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HGI Co. — Completing a Triple Play

April 2008 By Mark Smith
Technology Editor
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HOW'S THIS for a five-year plan? Buy three companies--web offset, sheetfed and digital--and meld their operations, people and cultures into a cohesive whole. Along the way:

o Take Hi-Liter Graphics (acquired in 2003), in Burlington, WI, from a black-and-white nonheatset web offset shop into full-color heatset capabilities, and ultimately install the first MAN Roland Euroman 32-page, four-color web press in North America (the second globally);

o Transition Inland Graphics (acquired in 2004), of Menomonee Falls, WI, back into commercial work while still maintaining its strong position in the book printing market; and

o Expand Menomonee Falls-based Plus Digital Print (acquired in 2007) into full-color, variable data digital printing (with a Kodak NexPress 2100 digital press), Web-to-print and fulfillment to support the needs of all three customer bases.

The three operating units are now part of one corporation called HGI Co., which last year had revenues of more than $33 million. HGI employs nearly 200 workers in two plants that combined cover more than 200,000 square feet. Hi-Liter, Inland and Plus Digital Print are long-standing names with strong reputations and, therefore, are being retained, explains Craig Faust, president and CEO.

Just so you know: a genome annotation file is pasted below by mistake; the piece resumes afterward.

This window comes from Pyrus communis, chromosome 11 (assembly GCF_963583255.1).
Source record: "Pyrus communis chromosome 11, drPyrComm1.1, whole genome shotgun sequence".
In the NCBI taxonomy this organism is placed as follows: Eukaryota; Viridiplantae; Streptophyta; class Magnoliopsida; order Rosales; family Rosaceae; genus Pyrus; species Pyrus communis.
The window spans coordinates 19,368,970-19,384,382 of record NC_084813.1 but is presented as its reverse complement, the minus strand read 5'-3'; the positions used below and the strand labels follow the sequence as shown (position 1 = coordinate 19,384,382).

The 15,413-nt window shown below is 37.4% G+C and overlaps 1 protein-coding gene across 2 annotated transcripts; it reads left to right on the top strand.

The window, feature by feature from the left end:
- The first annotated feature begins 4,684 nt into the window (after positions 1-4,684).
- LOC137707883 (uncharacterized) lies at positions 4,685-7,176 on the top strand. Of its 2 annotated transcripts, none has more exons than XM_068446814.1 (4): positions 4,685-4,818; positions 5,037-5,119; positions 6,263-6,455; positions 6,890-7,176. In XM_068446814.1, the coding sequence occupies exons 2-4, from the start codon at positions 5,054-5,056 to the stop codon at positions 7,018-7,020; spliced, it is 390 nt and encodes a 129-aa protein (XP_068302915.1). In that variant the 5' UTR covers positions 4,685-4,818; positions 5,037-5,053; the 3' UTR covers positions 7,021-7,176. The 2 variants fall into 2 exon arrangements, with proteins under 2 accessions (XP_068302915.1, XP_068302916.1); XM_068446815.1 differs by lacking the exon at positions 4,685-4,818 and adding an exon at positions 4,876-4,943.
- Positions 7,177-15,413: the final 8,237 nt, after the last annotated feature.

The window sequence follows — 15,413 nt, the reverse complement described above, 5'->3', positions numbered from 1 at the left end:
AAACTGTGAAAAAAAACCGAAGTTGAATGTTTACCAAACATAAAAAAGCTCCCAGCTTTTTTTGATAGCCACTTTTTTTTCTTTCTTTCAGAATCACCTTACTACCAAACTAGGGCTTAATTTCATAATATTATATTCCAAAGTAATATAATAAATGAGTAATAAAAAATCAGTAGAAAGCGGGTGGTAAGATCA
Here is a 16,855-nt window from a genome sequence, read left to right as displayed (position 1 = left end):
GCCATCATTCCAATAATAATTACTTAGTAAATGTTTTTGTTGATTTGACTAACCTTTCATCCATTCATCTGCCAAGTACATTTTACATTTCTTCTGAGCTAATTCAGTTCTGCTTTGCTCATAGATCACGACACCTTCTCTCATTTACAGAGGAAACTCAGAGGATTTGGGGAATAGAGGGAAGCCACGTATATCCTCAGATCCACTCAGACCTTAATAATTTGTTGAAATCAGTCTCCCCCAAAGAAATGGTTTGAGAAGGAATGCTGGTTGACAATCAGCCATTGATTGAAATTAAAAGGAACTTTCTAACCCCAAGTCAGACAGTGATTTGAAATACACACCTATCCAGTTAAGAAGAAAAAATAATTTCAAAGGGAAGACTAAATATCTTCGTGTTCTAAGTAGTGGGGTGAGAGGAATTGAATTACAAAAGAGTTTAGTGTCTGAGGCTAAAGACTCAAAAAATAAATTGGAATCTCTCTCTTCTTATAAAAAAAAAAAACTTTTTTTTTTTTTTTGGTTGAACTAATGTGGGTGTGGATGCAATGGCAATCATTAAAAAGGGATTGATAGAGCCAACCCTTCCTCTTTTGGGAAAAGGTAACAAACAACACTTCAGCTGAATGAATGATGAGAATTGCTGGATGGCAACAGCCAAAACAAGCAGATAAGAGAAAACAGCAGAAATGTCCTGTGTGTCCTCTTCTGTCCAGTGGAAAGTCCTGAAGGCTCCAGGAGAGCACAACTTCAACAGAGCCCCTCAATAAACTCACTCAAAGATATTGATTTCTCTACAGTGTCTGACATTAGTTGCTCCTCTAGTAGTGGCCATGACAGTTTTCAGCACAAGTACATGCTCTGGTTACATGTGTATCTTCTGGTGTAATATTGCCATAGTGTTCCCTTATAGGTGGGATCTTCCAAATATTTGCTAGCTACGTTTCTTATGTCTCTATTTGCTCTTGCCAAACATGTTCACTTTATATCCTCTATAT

"Those brands are very well known, so it would be a mistake to give up that kind of history and recognition," adds Thomas Sikora, vice president of sales and marketing. However, utilizing the HGI structure in addition to the division names enables the company to promote itself as having all of the capabilities of the largest printers in the country, but in a smaller, more flexible package.

Doing More With Less

Sikora believes changes in the marketplace made it essential that the printer be able to offer a breadth of services. "I'm hearing from buyers that instead of a five-person staff they now have two people," he says. "They say, 'I have 10 vendors, but I can only deal with three.' We want to be one of the three, and a company that grows rather than goes away."

Building a single-source printing organization fits with Faust's background. "I grew up in a job shop," he observes. Having worked for six years with a company (The Printery) that was part of Consolidated Graphics, he had previous experience with being able to sell a wide suite of products and capabilities.

All of HGI's investments are made with an eye toward meeting the needs of the overall organization's customer base. The Euroman, for example, is used to print a range of products, including publications, catalogs, collateral materials, directories and books. It can produce a variety of formats, from slim jim, digest and standard size up to tabloid, with runs of 5,000 to 500,000 copies being practical.
 

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